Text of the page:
WASHINGTON – American Jewish organizations are concerned by the use of Nazi, anti-Semitic and Holocaust-related symbols and messages in some of the anti-lockdown protests taking place across the United States in recent days.
Several protests against the measures taken by state governors to slow the spread of the coronavirus have featured swastikas, while right-wing activists and elected officials have compared the measures taken to the Holocaust.
Jewish Center for Public Affairs CEO David Bernstein wrote in response to the incidents that he was “really concerned” about this trend and “what it means to a potential growth in anti-Semitism.”
He warned that “when economic times get bad, people everywhere tend to seek scapegoats, and Jews have always been a target of choice. Americans are no exception. We need to be on the lookout for rising anti-Semitism.”
The protests against the lockdown measures have mostly been organized by local right-wing organizations – from local Republican politicians all the way to far-right groups with clear anti-Semitic messaging.
Bernstein wrote: “The biggest threat, it seems to me, is that as more people become economically disaffected, they’ll participate in the protest movement. In so doing, they’ll join forces with white nationalist groups with explicit anti-Semitic and racist agendas and fall under their influence.
“It’s critical,” he added, “that mainstream elected officials and civic leaders, especially those on the right, call out this hatred and urge others to stay away from the haters and their hateful messages.”
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The Anti-Defamation League responded on Monday to one specific incident: a speech by the far-right activist Ammon Bundy, comparing the lockdown measures to the Holocaust and blaming Jews for being complicit in their fate. The organization said: “We are sickened by the comments made by extremists comparing the Holocaust to the current stay-at-home orders in Idaho. These comments are not only historically inaccurate, they also insult the memory of those who perished.”
William Daroff, CEO of the umbrella body The Conference of Presidents of Major American Jewish Organizations, also responded Monday to one specific incident: the use of Nazi imagery in demonstrations in Michigan. Daroff wrote on Twitter that he was “shocked and appalled by the use of Nazi imagery at protests against lockdown measures.“
The American Jewish Committee also commented on the protests in Michigan, calling the use of Nazi symbols “outrageous.” It accused the protesters who did so of “trivializing the Holocaust and the mass murder of millions of people.”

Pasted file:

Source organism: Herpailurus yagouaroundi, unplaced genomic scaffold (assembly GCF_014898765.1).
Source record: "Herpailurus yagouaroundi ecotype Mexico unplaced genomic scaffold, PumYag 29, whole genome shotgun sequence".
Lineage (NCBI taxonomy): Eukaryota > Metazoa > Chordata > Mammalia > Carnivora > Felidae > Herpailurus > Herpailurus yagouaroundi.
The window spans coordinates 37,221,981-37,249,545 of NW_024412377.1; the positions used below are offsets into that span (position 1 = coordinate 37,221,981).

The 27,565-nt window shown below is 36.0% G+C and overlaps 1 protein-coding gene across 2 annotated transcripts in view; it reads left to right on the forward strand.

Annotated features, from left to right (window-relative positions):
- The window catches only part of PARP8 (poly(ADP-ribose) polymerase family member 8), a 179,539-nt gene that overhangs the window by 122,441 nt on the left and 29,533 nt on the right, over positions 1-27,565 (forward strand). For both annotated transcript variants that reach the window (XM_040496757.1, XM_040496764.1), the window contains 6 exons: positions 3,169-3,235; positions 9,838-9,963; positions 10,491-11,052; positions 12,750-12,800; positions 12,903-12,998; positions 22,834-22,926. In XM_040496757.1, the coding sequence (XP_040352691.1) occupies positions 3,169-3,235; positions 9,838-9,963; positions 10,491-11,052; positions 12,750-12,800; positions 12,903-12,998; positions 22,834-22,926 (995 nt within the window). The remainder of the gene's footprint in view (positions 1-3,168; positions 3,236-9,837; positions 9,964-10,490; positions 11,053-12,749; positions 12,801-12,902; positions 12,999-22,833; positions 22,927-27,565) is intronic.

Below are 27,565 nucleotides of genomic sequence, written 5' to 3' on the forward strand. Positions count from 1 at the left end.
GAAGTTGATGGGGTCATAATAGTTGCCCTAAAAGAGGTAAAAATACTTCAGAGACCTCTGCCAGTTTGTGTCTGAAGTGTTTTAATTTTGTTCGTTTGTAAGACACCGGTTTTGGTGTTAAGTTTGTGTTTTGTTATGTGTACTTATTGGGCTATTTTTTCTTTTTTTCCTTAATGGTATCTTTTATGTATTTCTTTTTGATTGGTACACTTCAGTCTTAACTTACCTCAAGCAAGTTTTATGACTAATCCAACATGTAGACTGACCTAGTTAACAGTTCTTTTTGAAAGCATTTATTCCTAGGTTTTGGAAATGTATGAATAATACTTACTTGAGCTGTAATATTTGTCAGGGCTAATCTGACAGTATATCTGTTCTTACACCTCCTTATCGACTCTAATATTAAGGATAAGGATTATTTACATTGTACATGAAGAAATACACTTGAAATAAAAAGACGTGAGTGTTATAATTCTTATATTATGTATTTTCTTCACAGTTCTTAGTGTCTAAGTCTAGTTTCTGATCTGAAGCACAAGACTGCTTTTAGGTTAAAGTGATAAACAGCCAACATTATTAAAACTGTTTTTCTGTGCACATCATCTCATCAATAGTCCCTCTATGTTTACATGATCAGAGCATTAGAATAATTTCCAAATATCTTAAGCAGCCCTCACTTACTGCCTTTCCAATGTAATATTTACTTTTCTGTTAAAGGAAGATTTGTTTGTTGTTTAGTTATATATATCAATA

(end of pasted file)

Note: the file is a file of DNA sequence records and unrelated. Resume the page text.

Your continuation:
The protests in Lansing, the state’s capital, have included several documented incidents in which anti-Semitic and Nazi symbols were used.
Detroit Rabbi Asher Lopatin, head of the local Jewish Community Relations Council, wrote in the Detroit Free Press: “It is sad that a serious discussion of how to keep Michiganders safe during this pandemic was perhaps irreparably harmed by a relatively small group of protesters using Nazi and other hateful imagery to criticize Gov. Gretchen Whitmer, social distancing and sheltering-in-place.”
The demonstrations in Michigan also led to criticism of President Donald Trump, who endorsed the anti-lockdown protest movement and praised those participating in it. The Jewish Democratic Council of America subsequently released a strong statement criticizing Trump.
The organization’s executive director, Halie Soifer, compared his support for the anti-lockdown protests to his reply after the 2017 far-right violence in Charlottesville, Virginia, when he said there were “very fine people” among the neo-Nazis who gathered in the city.
“What kind of depraved elected official calls a heavily armed militia classified as an antigovernment extremist group blocking a governor’s office ‘very good people’? The same one who called neo-Nazis marching in Charlottesville ‘very fine people’ less than three years ago,” Soifer said.
Earlier this week, an official in the Trump administration warned that the coronavirus has unleashed a “tsunami” of anti-Semitism around the world, mostly online.
Elan Carr, the administration’s special envoy to combating anti-Semitism, spoke to journalists about the situation in other countries around the world, but did not directly address the incidents related to the anti-lockdown protests in the United States.